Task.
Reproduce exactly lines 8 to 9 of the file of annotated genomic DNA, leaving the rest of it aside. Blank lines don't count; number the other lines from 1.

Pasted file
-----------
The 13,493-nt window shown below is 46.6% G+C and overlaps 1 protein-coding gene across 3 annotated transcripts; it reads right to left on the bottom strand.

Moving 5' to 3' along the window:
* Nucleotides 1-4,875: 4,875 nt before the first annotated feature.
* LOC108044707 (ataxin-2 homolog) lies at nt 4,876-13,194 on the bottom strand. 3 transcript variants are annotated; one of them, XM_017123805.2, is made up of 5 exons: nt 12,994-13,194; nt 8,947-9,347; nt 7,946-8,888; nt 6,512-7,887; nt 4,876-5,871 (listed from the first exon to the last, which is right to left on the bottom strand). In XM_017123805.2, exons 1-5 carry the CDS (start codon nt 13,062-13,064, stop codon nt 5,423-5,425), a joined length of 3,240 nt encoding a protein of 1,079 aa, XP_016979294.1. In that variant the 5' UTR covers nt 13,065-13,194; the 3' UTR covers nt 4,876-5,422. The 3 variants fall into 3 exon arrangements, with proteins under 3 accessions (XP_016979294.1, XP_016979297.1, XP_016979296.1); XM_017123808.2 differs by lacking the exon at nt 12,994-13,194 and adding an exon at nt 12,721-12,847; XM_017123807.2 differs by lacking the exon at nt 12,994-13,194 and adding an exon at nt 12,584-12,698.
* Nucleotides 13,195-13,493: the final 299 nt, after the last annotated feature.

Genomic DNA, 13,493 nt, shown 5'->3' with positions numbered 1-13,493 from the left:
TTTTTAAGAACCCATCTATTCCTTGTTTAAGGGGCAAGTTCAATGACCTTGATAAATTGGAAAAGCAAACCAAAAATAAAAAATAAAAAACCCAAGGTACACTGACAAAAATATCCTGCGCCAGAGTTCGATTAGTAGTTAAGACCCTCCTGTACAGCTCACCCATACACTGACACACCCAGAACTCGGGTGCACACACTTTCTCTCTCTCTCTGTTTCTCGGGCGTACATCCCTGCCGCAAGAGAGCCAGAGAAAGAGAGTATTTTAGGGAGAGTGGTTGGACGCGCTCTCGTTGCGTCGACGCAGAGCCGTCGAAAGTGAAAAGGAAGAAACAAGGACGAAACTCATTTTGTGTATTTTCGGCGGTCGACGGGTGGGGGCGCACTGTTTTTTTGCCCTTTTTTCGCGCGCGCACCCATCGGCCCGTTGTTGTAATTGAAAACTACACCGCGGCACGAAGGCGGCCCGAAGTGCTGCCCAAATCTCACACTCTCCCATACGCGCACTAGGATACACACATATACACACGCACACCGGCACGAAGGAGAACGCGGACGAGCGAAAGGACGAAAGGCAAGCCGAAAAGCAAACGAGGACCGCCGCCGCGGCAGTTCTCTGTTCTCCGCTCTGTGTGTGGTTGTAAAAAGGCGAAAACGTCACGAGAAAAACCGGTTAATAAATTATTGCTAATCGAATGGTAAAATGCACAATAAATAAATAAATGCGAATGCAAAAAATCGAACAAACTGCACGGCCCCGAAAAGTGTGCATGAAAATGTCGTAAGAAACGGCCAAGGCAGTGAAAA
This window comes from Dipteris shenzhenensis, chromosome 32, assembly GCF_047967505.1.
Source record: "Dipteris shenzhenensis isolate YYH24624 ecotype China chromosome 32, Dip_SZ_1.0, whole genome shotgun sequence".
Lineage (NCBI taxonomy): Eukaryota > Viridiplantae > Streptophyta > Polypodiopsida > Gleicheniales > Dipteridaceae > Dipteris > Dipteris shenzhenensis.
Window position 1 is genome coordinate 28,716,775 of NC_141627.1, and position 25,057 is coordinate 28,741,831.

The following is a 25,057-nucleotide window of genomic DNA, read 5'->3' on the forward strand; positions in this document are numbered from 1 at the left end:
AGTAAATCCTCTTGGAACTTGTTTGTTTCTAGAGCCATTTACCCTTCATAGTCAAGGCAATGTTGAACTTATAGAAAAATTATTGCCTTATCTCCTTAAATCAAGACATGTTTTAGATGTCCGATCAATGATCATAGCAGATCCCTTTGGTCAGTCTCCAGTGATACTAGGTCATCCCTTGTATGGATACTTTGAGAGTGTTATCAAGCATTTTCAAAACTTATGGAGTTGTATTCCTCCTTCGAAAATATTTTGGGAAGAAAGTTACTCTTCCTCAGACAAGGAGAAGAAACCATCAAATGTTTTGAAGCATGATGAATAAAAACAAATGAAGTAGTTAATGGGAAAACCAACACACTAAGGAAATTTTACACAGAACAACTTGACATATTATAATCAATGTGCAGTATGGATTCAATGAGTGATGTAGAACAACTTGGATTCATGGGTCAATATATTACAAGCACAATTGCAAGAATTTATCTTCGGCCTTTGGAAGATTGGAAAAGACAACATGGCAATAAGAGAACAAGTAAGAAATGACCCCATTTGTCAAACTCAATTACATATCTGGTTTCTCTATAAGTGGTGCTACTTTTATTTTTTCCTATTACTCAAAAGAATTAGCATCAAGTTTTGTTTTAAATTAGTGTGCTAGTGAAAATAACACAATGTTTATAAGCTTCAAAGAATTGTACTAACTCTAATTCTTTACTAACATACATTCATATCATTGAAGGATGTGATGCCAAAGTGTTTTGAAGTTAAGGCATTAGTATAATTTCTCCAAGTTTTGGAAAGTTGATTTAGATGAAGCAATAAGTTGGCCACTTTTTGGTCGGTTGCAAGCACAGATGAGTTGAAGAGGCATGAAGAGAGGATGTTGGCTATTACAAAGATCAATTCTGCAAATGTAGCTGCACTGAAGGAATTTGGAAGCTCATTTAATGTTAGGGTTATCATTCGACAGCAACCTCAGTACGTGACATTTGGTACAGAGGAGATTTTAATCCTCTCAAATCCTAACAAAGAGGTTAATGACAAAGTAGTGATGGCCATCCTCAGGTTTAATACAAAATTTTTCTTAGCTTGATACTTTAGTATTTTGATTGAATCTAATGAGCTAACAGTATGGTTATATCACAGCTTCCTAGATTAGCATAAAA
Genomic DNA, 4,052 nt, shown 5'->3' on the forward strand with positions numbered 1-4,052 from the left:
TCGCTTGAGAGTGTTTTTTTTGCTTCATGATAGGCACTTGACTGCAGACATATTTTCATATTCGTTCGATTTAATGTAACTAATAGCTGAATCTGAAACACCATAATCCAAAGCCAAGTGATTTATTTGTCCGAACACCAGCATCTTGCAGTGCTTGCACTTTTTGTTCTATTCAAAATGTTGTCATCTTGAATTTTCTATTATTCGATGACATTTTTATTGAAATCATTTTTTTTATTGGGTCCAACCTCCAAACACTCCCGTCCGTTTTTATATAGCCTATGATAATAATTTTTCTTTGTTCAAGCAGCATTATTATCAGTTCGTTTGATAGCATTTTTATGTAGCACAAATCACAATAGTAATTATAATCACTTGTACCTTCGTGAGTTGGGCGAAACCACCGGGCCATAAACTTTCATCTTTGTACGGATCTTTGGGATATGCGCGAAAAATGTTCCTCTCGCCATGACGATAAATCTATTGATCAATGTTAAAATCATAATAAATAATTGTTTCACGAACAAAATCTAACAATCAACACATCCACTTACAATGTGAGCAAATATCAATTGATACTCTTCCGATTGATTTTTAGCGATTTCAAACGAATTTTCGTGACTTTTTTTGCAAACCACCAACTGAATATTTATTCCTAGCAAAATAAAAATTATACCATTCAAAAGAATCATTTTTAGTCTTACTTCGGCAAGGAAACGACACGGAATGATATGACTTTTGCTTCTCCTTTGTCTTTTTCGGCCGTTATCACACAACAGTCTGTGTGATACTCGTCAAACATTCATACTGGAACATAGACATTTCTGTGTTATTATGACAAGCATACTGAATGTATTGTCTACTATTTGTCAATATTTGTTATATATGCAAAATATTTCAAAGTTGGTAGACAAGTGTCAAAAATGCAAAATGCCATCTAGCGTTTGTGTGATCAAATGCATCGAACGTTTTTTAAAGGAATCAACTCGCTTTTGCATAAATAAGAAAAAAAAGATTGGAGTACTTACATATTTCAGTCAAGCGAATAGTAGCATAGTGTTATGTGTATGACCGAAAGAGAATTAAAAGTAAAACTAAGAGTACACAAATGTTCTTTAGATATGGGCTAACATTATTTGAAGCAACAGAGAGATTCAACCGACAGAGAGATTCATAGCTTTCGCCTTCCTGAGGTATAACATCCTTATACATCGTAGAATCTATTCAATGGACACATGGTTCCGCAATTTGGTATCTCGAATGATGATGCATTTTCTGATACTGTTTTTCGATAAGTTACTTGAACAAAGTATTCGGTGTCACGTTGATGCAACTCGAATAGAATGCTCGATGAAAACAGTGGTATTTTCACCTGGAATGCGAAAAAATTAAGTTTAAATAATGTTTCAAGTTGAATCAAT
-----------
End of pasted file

This window comes from Dipteris shenzhenensis, chromosome 32, assembly GCF_047967505.1.
Source record: "Dipteris shenzhenensis isolate YYH24624 ecotype China chromosome 32, Dip_SZ_1.0, whole genome shotgun sequence".